City seizes Millennium assets, anticipates over $100M in profits from social housing sell-out


The City of Vancouver announced Friday that it has seized numerous assets owned by the Olympic Village developer, Millennium Development, including 32 properties worth $50M and other assets valued at around $10M.

The City is owed $575M by Millennium for the Olympic Village construction loan. But City staff said Friday that after seizing Millennium assets, they now anticipate recouping a total of $725M. This means that the City plans to make $150M profit even after the construction loan is paid off.

The original 2005 Official Development Plan for the Olympic Village called for 2/3rds of the housing to be “affordable” (over 733 units out of 1100), half of which would be social housing (366 units). To that end, the City negotiated that Millennium would pay the City another $200M for using the City-owned land on Southeast False Creek. About $30M of those land-profits were already paid to the City, and in April 2010 the City invested approximately that amount ($32M) into the remaining non-market housing, although the number of these had been drastically reduced. But now that the City anticipates accumulating another $100M – $150M profits, there are no plans to invest them into meeting housing promises at the Olympic Village, or anywhere else in the City.

For now, the corporate media is parroting the nonsensical line that the City will “lose” $40M – $50M on the project (see CBC and TheSun), but it would be much more accurate to say this: whereas the City originally hoped for $200M in profits from the land lease, to be used for meeting Olympic Housing Legacy, now Gregor Robertson plans to make around $150M profit, but not re-invest it.

It is common practice for the municipality to provide land in-kind so that revenues that flow from it can be reinvested into affordable/social housing development on a given site. That has been the dominant model for social housing development over the past decades. But Gregor Robertson is trying to break that model by refusing to reinvest the profits of the Olympic Village into social housing.

One reason for this is that he has placed full faith in condo marketers to set his social policy. Bob Rennie has advised the Mayor that for the Olympic Village to be a success, it must be exclusive and elitist.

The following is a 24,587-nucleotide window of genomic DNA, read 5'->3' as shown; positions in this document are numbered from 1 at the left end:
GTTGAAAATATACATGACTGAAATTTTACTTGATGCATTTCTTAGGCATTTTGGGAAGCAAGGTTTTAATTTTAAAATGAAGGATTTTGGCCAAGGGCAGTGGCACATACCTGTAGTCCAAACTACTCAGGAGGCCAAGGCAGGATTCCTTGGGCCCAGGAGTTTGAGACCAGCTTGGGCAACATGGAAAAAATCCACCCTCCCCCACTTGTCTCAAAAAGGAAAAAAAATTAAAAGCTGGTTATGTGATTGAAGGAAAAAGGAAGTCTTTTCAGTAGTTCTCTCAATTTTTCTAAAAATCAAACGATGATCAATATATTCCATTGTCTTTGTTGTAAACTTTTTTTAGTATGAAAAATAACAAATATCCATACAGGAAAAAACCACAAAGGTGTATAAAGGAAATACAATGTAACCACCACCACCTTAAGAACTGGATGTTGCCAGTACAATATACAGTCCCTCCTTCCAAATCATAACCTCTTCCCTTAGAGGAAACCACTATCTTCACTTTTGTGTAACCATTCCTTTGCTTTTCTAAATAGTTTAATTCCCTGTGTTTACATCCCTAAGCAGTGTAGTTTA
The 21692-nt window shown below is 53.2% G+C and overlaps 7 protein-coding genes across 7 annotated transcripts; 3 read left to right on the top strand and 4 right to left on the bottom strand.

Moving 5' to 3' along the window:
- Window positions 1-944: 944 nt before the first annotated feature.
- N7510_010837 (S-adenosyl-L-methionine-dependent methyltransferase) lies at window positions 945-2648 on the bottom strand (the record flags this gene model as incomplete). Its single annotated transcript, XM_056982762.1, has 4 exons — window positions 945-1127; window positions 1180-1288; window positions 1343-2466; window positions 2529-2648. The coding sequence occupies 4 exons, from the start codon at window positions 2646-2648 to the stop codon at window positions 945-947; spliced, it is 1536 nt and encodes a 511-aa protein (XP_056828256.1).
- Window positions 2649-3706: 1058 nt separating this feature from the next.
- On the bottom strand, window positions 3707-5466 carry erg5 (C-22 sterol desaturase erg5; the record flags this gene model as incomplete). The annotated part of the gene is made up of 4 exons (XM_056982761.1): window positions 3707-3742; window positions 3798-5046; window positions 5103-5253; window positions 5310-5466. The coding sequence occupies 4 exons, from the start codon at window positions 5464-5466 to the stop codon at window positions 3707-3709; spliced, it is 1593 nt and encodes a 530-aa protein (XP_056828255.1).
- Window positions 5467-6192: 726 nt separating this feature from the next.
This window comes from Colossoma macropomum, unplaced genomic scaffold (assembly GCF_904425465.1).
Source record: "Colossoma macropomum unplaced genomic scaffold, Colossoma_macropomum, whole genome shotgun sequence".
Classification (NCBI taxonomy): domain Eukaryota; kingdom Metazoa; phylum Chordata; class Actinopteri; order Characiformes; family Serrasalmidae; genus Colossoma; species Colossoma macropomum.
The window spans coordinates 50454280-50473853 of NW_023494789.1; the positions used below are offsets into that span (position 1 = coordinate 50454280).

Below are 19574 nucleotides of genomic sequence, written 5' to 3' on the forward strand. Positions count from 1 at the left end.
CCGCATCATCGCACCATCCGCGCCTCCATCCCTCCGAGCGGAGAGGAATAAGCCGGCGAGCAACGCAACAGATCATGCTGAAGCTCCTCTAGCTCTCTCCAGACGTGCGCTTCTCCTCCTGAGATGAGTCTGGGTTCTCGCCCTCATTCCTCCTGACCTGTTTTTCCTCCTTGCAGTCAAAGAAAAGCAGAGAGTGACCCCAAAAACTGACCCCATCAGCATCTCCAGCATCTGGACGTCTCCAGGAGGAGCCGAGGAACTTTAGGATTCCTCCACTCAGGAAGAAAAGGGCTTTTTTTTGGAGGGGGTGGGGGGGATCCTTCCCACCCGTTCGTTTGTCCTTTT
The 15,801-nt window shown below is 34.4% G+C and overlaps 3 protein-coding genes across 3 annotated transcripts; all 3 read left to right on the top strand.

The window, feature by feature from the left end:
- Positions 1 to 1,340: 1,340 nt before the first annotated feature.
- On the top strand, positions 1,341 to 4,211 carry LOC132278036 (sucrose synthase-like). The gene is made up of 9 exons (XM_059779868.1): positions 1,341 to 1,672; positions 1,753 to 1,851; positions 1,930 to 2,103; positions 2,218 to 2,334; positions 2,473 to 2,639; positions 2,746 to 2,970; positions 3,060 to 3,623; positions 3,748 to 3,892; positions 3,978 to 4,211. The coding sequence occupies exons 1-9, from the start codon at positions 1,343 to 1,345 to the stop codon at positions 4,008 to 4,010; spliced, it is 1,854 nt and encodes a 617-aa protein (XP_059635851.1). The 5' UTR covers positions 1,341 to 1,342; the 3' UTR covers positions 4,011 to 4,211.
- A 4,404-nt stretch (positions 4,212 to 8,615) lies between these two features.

The City is also doing everything it can to bail out and reduce hardship on the developer by entering “voluntary” receivership and minimizing and delaying asset seizure. All this is to maintain strong ties with the development community. As noted in The Mainlander on Feb 26:

The Millennium development corporation is not bankrupt or insolvent, as many suppose. On the contrary, they remain legally on hook for the construction loan. For now the City has taken control of marketing the Olympic Village properties, but Millennium has many other properties and assets. Instead of going after Millennium’s assets, the City has bailed-out Millennium. Millennium had been paying high interests rates, but the City has waived that requirement. The City is selling off social housing to keep Millennium afloat.

Furthermore, the City is actively working to gentrify the Downtown Eastside, and doesn’t want people to realize that there are millions in profits flowing from the Olympic Village broken promises. At the same time, Robertson is claiming that there is “no money in the drawers” to protect the low-income community.

And so the ‘scandal’ of the Olympic Village thickens: the City broke its housing promises, then bailed-out Millennium, now plans on making over $100M profit from the development, but refuses to reinvest this into meeting Olympic housing promises. Meanwhile, five homeless shelters are slated to be shut down this month, kicking people onto the streets while the ‘broken promise’ units on False Creek sit empty.